Houston & Peach

Perry, Houston County considering 7.5 mile recreation trail

The city of Perry and Houston County are considering building a 7.5-mile nature trail along Big Indian Creek that would branch off from Weleetka Trail shown here.
The city of Perry and Houston County are considering building a 7.5-mile nature trail along Big Indian Creek that would branch off from Weleetka Trail shown here. wcrenshaw@macon.com

Houston County and the city of Perry are looking into the possibility of building a 7.5 mile multipurpose nature trail along Big Indian Creek.

If fully developed, it would include a paved path for walking, running and bicycling, said Kevin Dye, Perry's director of leisure services. While it's not certain that it will ever get done, the county took a small but important step forward on it Tuesday.

The County Commission approved a contract with Atlantic Coast Consulting to conduct an aerial topography survey of the route and develop a master plan. The $50,000 cost of the contract will be split equally between the city, county and private contributors with an interest in the project.

Perry City Manager Lee Gilmour said one of those contributors is former U.S. Sen. Sam Nunn, who has long had an interest in developing a trail along the creek and owns some of the property that would be needed.

"I think it is an outstanding project for the city to do because number one, it will provide access for its residents to a nature area, and second provides a vehicle for people to get out and exercise," Gilmour said.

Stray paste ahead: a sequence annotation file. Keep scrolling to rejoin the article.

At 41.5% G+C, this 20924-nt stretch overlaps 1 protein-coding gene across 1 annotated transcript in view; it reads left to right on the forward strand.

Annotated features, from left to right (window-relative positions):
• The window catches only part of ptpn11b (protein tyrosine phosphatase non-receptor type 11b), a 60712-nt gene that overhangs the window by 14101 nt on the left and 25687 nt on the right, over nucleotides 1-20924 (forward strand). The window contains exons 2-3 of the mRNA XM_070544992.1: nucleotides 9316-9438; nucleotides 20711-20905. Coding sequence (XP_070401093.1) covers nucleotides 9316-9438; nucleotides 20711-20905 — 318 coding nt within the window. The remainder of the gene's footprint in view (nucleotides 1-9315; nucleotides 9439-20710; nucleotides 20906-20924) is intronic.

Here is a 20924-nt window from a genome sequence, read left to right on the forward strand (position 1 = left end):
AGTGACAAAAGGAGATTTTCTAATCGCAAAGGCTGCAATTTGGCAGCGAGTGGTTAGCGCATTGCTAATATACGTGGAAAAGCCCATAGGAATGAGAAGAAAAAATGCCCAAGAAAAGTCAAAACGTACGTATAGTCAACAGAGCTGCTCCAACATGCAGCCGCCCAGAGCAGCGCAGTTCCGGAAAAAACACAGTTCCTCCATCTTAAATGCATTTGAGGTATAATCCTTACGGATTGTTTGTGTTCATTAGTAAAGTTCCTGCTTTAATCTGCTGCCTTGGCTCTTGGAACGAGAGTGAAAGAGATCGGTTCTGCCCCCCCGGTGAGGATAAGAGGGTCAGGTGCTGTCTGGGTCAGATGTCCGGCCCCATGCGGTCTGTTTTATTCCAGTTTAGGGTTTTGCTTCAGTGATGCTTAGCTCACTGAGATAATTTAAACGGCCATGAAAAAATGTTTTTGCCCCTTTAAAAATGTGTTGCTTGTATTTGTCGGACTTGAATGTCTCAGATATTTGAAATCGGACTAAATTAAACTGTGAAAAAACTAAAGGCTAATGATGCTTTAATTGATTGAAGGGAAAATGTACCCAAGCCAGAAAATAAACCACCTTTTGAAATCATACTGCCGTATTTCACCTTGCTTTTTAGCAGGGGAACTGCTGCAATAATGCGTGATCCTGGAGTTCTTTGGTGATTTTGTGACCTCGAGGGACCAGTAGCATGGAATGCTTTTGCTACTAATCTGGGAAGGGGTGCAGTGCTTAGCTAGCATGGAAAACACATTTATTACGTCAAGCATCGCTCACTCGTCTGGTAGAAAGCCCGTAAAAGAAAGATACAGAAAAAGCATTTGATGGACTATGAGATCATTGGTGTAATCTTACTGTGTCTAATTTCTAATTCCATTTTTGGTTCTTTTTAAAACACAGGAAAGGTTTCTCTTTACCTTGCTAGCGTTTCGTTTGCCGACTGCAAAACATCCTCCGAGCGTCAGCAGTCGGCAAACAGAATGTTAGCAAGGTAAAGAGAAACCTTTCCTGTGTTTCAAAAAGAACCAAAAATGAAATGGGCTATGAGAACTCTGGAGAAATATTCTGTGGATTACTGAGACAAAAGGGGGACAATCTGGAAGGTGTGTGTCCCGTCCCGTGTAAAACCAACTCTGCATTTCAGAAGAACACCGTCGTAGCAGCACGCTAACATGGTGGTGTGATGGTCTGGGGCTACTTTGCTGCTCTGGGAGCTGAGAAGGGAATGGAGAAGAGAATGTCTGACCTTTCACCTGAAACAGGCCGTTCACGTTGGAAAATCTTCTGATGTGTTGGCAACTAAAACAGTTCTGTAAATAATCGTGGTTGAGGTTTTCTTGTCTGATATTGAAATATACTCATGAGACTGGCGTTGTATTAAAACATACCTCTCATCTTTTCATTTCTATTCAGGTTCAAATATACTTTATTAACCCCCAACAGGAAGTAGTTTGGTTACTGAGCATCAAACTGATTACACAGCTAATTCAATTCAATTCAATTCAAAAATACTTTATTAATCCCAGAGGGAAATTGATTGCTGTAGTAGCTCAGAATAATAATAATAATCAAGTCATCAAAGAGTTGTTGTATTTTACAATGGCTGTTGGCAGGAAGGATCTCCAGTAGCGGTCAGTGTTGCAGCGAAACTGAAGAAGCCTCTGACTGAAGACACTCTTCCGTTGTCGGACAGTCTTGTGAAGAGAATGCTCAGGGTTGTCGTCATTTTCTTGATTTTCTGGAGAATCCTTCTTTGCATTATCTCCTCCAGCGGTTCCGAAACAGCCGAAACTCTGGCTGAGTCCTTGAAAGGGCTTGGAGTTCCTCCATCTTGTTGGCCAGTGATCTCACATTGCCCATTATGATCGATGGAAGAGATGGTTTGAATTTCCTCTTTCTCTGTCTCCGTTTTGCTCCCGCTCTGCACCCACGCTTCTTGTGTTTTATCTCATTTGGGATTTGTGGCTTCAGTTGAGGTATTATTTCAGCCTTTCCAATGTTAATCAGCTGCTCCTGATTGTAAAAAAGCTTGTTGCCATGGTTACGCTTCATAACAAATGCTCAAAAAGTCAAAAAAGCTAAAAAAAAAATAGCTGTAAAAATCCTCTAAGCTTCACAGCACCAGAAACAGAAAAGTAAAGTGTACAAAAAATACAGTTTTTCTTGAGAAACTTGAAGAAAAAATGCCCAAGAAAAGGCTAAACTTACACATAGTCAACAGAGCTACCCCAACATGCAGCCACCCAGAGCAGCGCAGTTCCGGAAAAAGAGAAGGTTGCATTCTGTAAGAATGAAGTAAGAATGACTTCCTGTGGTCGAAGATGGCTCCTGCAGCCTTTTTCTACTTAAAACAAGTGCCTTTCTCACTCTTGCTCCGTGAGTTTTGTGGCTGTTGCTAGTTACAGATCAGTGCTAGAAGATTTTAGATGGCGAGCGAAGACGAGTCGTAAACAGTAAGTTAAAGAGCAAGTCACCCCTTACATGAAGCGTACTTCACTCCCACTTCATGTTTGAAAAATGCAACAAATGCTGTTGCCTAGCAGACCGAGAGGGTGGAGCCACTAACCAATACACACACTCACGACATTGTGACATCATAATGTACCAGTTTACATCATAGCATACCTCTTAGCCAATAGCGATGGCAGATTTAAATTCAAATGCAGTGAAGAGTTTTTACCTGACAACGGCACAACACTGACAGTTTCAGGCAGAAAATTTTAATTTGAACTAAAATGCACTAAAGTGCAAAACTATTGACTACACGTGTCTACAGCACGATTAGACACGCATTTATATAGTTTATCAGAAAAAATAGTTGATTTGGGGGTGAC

The trail would begin near the intersection of Courtney Hodges Boulevard at Big Indian Creek and follow the creek all the way to U.S. 341. The county is participating because part of that proposed route is outside the city limits. How the cost of construction might be split up has not been determined.

Perry already has two short nature trails in the area of Courtney Hodges Boulevard and Big Indian Creek. It has a long-range plan to develop 36 miles of trails throughout the city, basically connecting the main parks.

Even a rough estimate of the cost of the Big Indian Creek trail cannot be determined because it could vary widely, Dye said. The topography survey will help determine the cost because it would show what kind of infrastructure might be needed. If extensive boardwalk is needed to traverse wetland areas, Dye said, that would make it a lot more expensive. The survey will also help determine which side of the creek the trail would be on, and therefore would determine the land that would be needed.

Gilmour said the hope is that land owners will donate the right of way. If that happens, then even if the city can't afford to build the trail at this time the land could be secured to protect it from development and enable construction of the trail in the future. The city could also clear a dirt trail to start with and pave it over a period of time to spread out the cost.

The trail that already extends partly along the route from Rotary Park is Weleetka Trail. The city has a grant to extend Weleetka to the Georgia National Fairgrounds and Agricenter, and the proposed 7.5-mile trail would branch off it, Gilmour said.

The project would also include clearing Big Indian Creek to make it navigable by kayaks and other small boats, Dye said. He has tried to go down it in a kayak himself and said it is currently too obstructed with fallen trees and limbs.

The contract approved by the county includes holding public meetings to discuss the project. Dye said getting a map of the typography is an important move to getting the project going.

"Until we know what the topography looks like, it's hard to plan," he said.

One person who likes the idea is Christopher Billups, who was riding his bicycle down Weleetka Trail on Wednesday. He had only recently moved to Perry and was using the trail for the first time. He was excited when told another 7.5 miles could be added to it.

"I think that would be pretty awesome," he said. "I would ride it every day."